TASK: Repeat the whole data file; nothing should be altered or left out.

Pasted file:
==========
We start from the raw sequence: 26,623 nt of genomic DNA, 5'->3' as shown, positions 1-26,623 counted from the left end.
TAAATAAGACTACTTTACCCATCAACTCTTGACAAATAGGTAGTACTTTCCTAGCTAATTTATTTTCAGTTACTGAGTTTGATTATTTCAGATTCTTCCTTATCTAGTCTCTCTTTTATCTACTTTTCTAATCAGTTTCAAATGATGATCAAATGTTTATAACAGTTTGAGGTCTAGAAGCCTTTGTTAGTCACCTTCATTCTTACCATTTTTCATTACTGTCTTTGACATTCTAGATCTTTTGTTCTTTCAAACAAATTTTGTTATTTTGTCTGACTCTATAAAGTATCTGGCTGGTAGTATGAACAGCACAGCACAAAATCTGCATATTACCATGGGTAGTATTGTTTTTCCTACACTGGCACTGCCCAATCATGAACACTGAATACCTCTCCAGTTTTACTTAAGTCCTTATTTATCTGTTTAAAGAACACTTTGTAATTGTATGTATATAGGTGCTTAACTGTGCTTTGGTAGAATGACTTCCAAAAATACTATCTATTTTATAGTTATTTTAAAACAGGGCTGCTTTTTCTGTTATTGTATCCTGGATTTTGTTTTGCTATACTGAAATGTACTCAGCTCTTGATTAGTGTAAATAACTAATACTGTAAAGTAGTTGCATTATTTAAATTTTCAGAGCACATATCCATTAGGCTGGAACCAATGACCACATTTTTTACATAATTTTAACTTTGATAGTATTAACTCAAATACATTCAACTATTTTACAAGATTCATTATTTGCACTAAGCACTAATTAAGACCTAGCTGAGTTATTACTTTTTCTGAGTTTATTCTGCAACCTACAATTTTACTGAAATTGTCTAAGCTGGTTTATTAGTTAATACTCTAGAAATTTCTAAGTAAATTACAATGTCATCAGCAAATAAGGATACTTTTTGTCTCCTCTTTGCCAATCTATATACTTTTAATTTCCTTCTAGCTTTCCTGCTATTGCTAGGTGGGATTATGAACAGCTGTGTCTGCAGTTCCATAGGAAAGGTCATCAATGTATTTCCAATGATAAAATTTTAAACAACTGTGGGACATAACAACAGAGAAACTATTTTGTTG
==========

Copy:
We start from the raw sequence: 26,623 nt of genomic DNA, 5'->3' as shown, positions 1-26,623 counted from the left end.
TAAATAAGACTACTTTACCCATCAACTCTTGACAAATAGGTAGTACTTTCCTAGCTAATTTATTTTCAGTTACTGAGTTTGATTATTTCAGATTCTTCCTTATCTAGTCTCTCTTTTATCTACTTTTCTAATCAGTTTCAAATGATGATCAAATGTTTATAACAGTTTGAGGTCTAGAAGCCTTTGTTAGTCACCTTCATTCTTACCATTTTTCATTACTGTCTTTGACATTCTAGATCTTTTGTTCTTTCAAACAAATTTTGTTATTTTGTCTGACTCTATAAAGTATCTGGCTGGTAGTATGAACAGCACAGCACAAAATCTGCATATTACCATGGGTAGTATTGTTTTTCCTACACTGGCACTGCCCAATCATGAACACTGAATACCTCTCCAGTTTTACTTAAGTCCTTATTTATCTGTTTAAAGAACACTTTGTAATTGTATGTATATAGGTGCTTAACTGTGCTTTGGTAGAATGACTTCCAAAAATACTATCTATTTTATAGTTATTTTAAAACAGGGCTGCTTTTTCTGTTATTGTATCCTGGATTTTGTTTTGCTATACTGAAATGTACTCAGCTCTTGATTAGTGTAAATAACTAATACTGTAAAGTAGTTGCATTATTTAAATTTTCAGAGCACATATCCATTAGGCTGGAACCAATGACCACATTTTTTACATAATTTTAACTTTGATAGTATTAACTCAAATACATTCAACTATTTTACAAGATTCATTATTTGCACTAAGCACTAATTAAGACCTAGCTGAGTTATTACTTTTTCTGAGTTTATTCTGCAACCTACAATTTTACTGAAATTGTCTAAGCTGGTTTATTAGTTAATACTCTAGAAATTTCTAAGTAAATTACAATGTCATCAGCAAATAAGGATACTTTTTGTCTCCTCTTTGCCAATCTATATACTTTTAATTTCCTTCTAGCTTTCCTGCTATTGCTAGGTGGGATTATGAACAGCTGTGTCTGCAGTTCCATAGGAAAGGTCATCAATGTATTTCCAATGATAAAATTTTAAACAACTGTGGGACATAACAACAGAGAAACTATTTTGTTG